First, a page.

Iran, powers ‘closer than ever’ to deal, top EU diplomat says

But Mogherini warns key sticking points remain and officials accuse Tehran of hardening stances as sides race toward agreement ahead of deadline

European Union High Representative Federica Mogherini, center, arrives at the Beau Rivage Palace Hotel March 28, 2015 in Lausanne, Switzerland, during Iran nuclear talks. (photo credit: AFP/POOL/BRENDAN SMIALOWSKI)
European Union High Representative Federica Mogherini, center, arrives at the Beau Rivage Palace Hotel March 28, 2015 in Lausanne, Switzerland, during Iran nuclear talks. (photo credit: AFP/POOL/BRENDAN SMIALOWSKI)

World powers are closer than ever to reaching a nuclear agreement with Iran, the top European diplomat said Saturday, as negotiators on both sides scrambled to overcome remaining impasses ahead of a Tuesday deadline.

Negotiators “have never been so close to a deal,” said EU foreign policy chief Federica Mogherini, who arrived in a rainy Lausanne late Saturday, to join the ongoing crunch talks. However, she added there remained “critical points” to resolve.

Officials close to the talks accused the Iranian side of refusing to budge on key issues and even hardening their stances, bringing the talks to loggerheads Saturday, as marathon talks stretched into the night.

“The Iranians are being very tough on the most difficult issues,” a senior US official told CNN. “We are headed toward the deadline, so in some ways we expect this, but we really don’t know if we will get there.”

Another Western diplomat told the cable channel that Tehran’s refusal to compromise was threatening to sink the talks.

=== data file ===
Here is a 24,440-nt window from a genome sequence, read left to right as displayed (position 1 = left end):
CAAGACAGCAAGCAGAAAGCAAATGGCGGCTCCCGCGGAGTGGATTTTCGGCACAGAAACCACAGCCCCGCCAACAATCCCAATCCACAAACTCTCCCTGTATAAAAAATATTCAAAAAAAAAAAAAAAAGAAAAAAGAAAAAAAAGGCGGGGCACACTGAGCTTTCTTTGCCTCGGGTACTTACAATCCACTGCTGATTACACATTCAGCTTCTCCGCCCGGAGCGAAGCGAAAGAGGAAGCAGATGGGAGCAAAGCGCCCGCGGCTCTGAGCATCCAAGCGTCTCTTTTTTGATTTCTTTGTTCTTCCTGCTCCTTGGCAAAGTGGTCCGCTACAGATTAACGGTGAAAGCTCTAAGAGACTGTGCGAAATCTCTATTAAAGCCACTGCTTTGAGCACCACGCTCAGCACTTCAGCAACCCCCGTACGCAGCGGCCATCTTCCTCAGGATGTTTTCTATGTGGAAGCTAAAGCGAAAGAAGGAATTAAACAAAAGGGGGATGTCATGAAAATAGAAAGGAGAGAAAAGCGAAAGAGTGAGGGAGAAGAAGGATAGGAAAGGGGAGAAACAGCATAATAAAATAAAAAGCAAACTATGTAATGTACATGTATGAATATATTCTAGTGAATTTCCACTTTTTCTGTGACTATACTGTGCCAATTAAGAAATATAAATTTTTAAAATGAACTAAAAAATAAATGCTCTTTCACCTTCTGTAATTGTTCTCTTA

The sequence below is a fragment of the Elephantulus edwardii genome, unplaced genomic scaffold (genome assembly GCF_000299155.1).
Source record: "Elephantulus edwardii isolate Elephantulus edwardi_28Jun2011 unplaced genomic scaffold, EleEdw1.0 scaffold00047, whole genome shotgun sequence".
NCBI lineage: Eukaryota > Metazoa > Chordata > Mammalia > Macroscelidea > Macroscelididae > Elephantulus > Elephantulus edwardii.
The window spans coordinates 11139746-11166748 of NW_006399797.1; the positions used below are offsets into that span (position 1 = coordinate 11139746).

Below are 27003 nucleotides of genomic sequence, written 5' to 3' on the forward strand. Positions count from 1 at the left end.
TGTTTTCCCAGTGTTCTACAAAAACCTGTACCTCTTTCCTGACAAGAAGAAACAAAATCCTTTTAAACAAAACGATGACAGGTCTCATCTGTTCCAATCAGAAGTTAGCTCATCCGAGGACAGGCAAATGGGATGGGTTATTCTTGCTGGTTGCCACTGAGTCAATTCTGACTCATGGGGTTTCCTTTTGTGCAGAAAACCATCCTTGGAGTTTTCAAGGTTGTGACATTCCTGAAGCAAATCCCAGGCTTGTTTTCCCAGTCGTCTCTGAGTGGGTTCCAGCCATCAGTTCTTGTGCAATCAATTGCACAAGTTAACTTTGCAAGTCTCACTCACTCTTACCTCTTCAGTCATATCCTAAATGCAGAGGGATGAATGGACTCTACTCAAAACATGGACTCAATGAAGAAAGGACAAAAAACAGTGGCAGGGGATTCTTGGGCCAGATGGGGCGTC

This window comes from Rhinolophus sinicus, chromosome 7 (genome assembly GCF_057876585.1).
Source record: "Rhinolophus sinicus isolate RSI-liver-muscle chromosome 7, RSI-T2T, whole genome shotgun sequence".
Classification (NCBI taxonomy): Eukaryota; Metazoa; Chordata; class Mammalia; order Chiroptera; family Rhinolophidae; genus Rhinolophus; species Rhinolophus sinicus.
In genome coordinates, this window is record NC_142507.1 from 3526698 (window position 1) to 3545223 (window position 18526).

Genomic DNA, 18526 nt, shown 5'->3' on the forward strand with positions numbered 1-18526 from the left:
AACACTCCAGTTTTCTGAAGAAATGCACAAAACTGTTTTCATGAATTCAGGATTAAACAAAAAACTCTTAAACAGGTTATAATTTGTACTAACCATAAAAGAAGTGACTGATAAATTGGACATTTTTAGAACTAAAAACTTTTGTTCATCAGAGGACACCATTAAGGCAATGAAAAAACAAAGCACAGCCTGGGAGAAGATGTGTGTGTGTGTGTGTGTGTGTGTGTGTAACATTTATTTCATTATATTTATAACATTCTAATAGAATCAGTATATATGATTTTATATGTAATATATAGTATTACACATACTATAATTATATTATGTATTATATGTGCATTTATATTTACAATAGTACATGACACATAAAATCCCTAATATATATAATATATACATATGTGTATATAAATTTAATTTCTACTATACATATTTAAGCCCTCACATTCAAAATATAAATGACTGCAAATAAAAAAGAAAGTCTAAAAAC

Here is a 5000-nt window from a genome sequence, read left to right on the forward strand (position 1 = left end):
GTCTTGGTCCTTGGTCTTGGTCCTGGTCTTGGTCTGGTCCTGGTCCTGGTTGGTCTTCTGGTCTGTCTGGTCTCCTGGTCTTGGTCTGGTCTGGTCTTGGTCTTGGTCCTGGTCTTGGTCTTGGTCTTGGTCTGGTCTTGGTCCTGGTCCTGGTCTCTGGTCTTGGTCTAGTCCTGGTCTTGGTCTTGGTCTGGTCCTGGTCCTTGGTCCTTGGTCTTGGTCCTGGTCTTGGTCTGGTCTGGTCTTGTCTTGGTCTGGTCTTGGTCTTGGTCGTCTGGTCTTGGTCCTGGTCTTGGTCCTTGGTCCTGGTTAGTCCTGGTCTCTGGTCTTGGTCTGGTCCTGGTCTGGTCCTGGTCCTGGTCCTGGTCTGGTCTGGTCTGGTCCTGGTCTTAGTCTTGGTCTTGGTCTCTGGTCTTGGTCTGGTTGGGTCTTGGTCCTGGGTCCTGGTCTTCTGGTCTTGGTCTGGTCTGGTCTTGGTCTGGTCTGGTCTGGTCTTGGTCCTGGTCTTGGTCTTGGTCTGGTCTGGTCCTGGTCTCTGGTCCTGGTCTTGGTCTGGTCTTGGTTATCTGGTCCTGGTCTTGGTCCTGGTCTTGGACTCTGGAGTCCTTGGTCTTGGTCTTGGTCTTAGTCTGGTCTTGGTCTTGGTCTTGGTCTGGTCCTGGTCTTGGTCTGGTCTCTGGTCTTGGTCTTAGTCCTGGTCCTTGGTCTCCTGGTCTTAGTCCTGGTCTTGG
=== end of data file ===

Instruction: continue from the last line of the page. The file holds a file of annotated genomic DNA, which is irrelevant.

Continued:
“They are not moving. It’s very difficult. It is not going well. We are really at a point where the Iranians need to decide whether they want this or not,” the official was quoted telling CNN, surmising that the hardened position may be the result of domestic pressures.

Iran and six world powers aim by Tuesday to agree the main contours of a deal reducing Iran’s nuclear program in exchange for sanctions relief and ending a more than decade-old standoff.

A full agreement is due by June 30.

“We’re moving forward,” Mohammad Javad Zarif told reporters earlier after meeting separately with his German and French counterparts who flew into Lausanne, Switzerland on Saturday to join the negotiations over stopping Iran from acquiring a nuclear bomb in exchange for sanctions relief.

“I think we can in fact make the necessary progress to be able to resolve all the issues and start writing them down in a text that will become the final agreement once it’s done,” Zarif said.

France’s top diplomat Laurent Fabius, the most hawkish in the P5+1 group of countries negotiating with Iran, said he wanted a “robust deal” with close oversight to ensure no violations.

German Foreign Minister Frank-Walter Steinmeier said the talks had entered their “endgame” but also warned this would also be the hardest stage.

Russia’s chief negotiator, Sergei Ryabkov was quoted by the RIA Novosti news agency as saying the chances of a deal were “more than 50/50.”